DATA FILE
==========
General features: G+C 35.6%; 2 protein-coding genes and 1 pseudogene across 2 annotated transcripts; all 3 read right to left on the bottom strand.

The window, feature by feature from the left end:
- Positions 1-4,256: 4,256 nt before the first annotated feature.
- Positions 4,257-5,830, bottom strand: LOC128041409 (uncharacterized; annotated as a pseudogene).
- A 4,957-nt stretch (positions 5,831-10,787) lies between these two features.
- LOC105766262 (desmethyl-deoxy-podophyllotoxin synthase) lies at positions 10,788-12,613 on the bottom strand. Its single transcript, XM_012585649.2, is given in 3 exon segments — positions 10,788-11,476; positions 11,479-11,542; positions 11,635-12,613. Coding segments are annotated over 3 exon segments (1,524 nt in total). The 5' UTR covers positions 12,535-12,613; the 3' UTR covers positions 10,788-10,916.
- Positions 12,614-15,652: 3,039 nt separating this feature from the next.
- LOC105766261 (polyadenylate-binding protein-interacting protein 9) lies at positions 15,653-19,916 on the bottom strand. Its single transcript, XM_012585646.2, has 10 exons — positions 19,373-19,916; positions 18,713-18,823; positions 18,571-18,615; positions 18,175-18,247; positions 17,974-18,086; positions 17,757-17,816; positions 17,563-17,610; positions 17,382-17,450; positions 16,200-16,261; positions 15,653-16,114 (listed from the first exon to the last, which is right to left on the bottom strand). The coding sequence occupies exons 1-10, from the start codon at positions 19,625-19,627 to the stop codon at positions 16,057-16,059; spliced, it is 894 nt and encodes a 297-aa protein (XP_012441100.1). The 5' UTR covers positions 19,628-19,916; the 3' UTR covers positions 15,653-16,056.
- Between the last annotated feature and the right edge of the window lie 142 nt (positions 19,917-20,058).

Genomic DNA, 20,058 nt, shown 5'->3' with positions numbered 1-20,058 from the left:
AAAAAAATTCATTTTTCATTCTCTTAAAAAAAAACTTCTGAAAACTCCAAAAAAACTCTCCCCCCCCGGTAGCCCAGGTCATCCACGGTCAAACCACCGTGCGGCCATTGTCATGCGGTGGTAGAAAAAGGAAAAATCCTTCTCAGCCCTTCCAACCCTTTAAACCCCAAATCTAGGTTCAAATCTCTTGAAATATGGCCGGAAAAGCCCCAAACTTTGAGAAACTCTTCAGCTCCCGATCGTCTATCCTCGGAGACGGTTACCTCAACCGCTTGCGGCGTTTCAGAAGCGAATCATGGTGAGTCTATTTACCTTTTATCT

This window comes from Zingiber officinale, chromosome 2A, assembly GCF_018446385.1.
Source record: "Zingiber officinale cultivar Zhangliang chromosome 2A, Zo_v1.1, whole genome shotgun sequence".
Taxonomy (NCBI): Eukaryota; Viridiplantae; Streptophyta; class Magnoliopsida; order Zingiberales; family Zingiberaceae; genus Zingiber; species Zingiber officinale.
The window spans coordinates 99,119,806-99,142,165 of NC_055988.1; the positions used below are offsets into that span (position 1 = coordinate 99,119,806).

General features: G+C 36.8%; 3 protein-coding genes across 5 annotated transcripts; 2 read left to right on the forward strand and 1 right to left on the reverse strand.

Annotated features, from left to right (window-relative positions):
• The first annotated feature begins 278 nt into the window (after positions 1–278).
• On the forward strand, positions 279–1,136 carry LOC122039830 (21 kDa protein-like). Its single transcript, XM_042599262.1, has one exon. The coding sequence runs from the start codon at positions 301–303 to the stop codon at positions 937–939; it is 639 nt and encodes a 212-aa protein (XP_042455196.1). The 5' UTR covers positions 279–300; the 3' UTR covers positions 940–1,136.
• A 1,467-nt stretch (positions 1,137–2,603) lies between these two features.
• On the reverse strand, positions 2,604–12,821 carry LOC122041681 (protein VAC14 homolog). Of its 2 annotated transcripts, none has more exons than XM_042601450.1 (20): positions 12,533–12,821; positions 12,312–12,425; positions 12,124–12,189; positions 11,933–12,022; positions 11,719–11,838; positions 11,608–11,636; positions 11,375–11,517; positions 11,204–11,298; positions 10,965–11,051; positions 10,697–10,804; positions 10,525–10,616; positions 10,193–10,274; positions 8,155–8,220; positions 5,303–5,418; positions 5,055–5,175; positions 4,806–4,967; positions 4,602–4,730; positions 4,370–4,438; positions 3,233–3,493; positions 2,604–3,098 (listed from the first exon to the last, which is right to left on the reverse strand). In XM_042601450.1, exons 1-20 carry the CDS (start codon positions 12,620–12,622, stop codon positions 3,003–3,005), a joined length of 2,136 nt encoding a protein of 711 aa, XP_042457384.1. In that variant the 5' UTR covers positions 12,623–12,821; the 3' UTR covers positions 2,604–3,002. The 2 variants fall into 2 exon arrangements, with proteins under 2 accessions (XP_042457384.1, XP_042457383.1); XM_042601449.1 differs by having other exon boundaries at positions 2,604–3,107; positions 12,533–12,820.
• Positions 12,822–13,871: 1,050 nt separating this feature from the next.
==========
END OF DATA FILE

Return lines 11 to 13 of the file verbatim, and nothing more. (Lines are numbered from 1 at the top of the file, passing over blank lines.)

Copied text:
AAAAAAATTCATTTTTCATTCTCTTAAAAAAAAACTTCTGAAAACTCCAAAAAAACTCTCCCCCCCCGGTAGCCCAGGTCATCCACGGTCAAACCACCGTGCGGCCATTGTCATGCGGTGGTAGAAAAAGGAAAAATCCTTCTCAGCCCTTCCAACCCTTTAAACCCCAAATCTAGGTTCAAATCTCTTGAAATATGGCCGGAAAAGCCCCAAACTTTGAGAAACTCTTCAGCTCCCGATCGTCTATCCTCGGAGACGGTTACCTCAACCGCTTGCGGCGTTTCAGAAGCGAATCATGGTGAGTCTATTTACCTTTTATCT

This window comes from Zingiber officinale, chromosome 2A, assembly GCF_018446385.1.
Source record: "Zingiber officinale cultivar Zhangliang chromosome 2A, Zo_v1.1, whole genome shotgun sequence".